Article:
Saturday, 31 July 2010

Plot Horribleness.

So, today, while working on Hybrid on my day off, I came to the kind of realisation that writers hate.

There is a hole.

In my plot.

A rather sizeable hole COVERING TWO MONTHS OF ACTION.

I damn near had a panic attack. But that's okay. Because Mire and I had an Emergency Plot Session that was interrupted by bits of evidence of our combined lack of concentration.

We are officially going to the HP themepark in costume when I get to America. I'm Bellatrix. She's Hermione. It's going to be AWESOME.

But yes. I have solved the Plot Problem thanks to Mire and no thanks at all to the Plot Monster. It has been solved in a most diabolical manner, of course.

And I have not much more to say... oh, I suppose I could talk about my mental instability. I have started going to counselling again (first time since I was fourteen) in an attempt to stabilise. So yeah. I'll keep y'all posted on that.

Thursday, 22 July 2010

The Road

Ok, after the insane fangirlishness of my last post, I'm going to be More Sophisticated today. And make Mireyah hate me (love ya, Mire! :P).

Ok. Book review. The Road by Cormac McCarthy.

Set at an uncertain time, in the not-too-distant future (it is assumed), in America (mostly assumed), a man and his son walk south in search of warmth post-apocalypse. The Road is a chilling, mostly depressing novel that is also absolutely stunning.

McCarthy abandons a few conventions; there are no chapters, no names, no quotation marks, "incorrect" paragraphing and some words - such as "don't" and "won't" - are written minus apostrophes. If I can move past this - seriously, I've been known to correct toothpaste boxes - anyone can. It fits the story perfectly and makes it even more uncomfortable, which is exactly what McCarthy is after.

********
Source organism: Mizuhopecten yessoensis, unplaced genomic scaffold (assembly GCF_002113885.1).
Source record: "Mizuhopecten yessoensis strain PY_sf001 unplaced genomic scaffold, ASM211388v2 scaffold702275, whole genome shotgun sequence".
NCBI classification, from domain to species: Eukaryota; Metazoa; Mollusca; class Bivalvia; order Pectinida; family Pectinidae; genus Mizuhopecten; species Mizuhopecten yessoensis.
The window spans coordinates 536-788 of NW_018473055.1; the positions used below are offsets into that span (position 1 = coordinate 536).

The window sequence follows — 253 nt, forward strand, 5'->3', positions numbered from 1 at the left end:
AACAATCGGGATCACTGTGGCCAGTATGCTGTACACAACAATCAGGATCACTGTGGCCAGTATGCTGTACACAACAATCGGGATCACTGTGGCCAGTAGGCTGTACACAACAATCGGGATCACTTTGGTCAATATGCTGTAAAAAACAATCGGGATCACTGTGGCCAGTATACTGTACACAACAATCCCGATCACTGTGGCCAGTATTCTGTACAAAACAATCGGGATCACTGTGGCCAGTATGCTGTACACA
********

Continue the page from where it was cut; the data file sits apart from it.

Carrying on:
The Road is really a critical look at human nature as well as a bleak outlook for the future. There is no hope in this book. None at all. And it is hard to read - I know a lot of people in my class (we're studying it in English, okay?) had trouble because of the ideas in it. There is some... not violence, but things are inferred that send shivers down your spine. Even I was a bit shivery. People refuse to finish this book. But please, do. It's completely worth the stunning, shocking, heartwrenching ending.

Just... please, please, please, for the love of all things good and decent and terrifying in this world, read it.

Five stars, hands down. Just do it.

Sunday, 18 July 2010

Whom Do We Love?

Today I shall share with you some Scottish Eye Candy. Specifically Ewan McGregor.

I mean... yum. Seriously. YUM.

*drools* Look at his EYES.

nom nom nom nom.

EWAN IN A TOP HAT. *is in heaven*

Oh my Lord he has scruffy hair.

So. Yes. I LOVE EWAN MCGREGOR DAMN HIM FOR BEING MARRIED WITH CHILDREN. *sigh* He's so yummy... and SCOTTISH... and he was Obi-Wan... and that guy in The Island... and (poor guy) Ian Rider in Stormbreaker... and he SANG AND DANCED AND WAS SEXY in Moulin Rouge and and and and and *swoon*


Saturday, 3 July 2010

Too Long

Ok, it has been far too long since I last posted. Sorry. You know how life gets sometimes...

However. Today, I have a TOPIC. *grin*

It is even of a serious, comment-on-politics-and-law kind of nature. I will not apologise for this. :)

Ok, I read in the paper at work yesterday that France has brought in a new law, making psychological violence a crime punishable by law. The sentence can be up to three years' imprisonment with a hefty fine (forgive me, I can't remember the exact value). SO basically, if someone is psychologically abusive (including threats of violence, manipulation... the whole kit and kaboodle) they can be imprisoned.

I'm all for it, personally. I wish Australia had a law like that three years ago. Having been a victim of psychological abuse at the hands of a boy who managed to control me completely for over two years, to the point that I attempted suicide out of horror for what I'd allowed to happen, I'm all for anything that would see people like that locked up. God knows they deserve it; no-one should be able to wield that kind of power.

But I am wondering just how effective this law would be. I mean, generally victims of abuse don't consider themselves a victim. I'm speaking from experience here; I never would have reported my ex. In my mind, at that time, I deserved it and it was my fault. So it would really, in most cases, be up to others to report the crime.

I think the French have done a good thing here. I think other countries should follow suit. But I just don't think it's going to work in practice. There are a lot of victims out there.